9.2 The development of functional polymer nanocomposites 257

9.3 Improving the mechanical properties of polymer nanocomposites 258

9.4 Improving the fire-retardant properties of polymer nanocomposites 260

9.5 Improving the tribological properties of polymer nanocomposites 262

9.6 Case-study: development of a nanocomposite sliding seal ring 265

9.7 Enhancing the functionality of polymer nanocomposites 273

9.8 Conclusions 275

9.9 Acknowledgements 275

9.10 References 275

10 Nanofilled polypropylene fibres M. Sfiligoj Smole K. Stana Kleinschek 281

10.1 Introduction 281

10.2 Polymer layered silicate nanocomposites 282

10.3 The structure and properties of layered silicate polypropylene nanocomposites 284

10.4 Nanosilica filled polypropylene nanocomposites 289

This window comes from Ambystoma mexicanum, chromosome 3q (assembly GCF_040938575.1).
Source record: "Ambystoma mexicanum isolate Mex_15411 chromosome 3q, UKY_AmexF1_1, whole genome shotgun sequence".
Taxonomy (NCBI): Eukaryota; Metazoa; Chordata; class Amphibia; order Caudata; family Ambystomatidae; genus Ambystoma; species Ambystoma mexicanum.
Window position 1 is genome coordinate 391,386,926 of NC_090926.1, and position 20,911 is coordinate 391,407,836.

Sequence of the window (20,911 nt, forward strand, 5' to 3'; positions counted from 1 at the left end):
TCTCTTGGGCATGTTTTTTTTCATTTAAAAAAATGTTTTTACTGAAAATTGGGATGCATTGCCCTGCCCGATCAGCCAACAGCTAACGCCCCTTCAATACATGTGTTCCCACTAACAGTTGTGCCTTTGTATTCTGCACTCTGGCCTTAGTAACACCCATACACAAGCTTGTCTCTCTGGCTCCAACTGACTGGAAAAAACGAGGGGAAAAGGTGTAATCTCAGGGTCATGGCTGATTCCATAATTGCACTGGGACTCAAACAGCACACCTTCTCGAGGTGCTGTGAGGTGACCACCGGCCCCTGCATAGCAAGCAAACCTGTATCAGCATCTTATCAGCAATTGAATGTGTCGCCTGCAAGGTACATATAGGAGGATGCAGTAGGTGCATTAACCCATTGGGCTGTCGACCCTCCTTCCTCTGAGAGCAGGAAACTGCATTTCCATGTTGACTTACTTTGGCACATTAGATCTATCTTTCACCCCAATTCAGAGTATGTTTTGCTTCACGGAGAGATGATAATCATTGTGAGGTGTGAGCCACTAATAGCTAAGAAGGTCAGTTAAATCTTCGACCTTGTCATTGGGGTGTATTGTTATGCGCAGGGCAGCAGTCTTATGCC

10.5 Calcium carbonate and other additives 291

10.6 Conclusion 293

10.7 References 293

Part III Improving polymer functionality 299

11 Nanostructuring polymers with cyclodextrins A. E. Tonelli 301

11.1 Introduction 301

11.2 Formation and characterization of polymer-cyclodextrin-inclusion compounds 302

11.3 Properties of polymer-cyclodextrin-inclusion compounds 304

11.4 Homo- and block copolymers coalesced from their cyclodextrin-inclusion compounds 308

11.5 Constrained polymerization in monomer-cyclodextrin-inclusion compounds 310

11.6 Coalescence of common polymer-cyclodextrin-inclusion compounds to achieve fine polymer blends 311

11.7 Temporal and thermal stabilities of polymers nanostructured with cyclodextrins 312

11.8 Cyclodextrin-modified polymers 313

11.9 Polymers with covalently bonded cyclodextrins 314

11.10 Conclusions 316

11.11 References 316

12 Dyeable polypropylene via nanotechnology Q. Fan G. Mani 320

12.1 Introduction 320

12.2 Dyeing techniques for unmodified polypropylene 321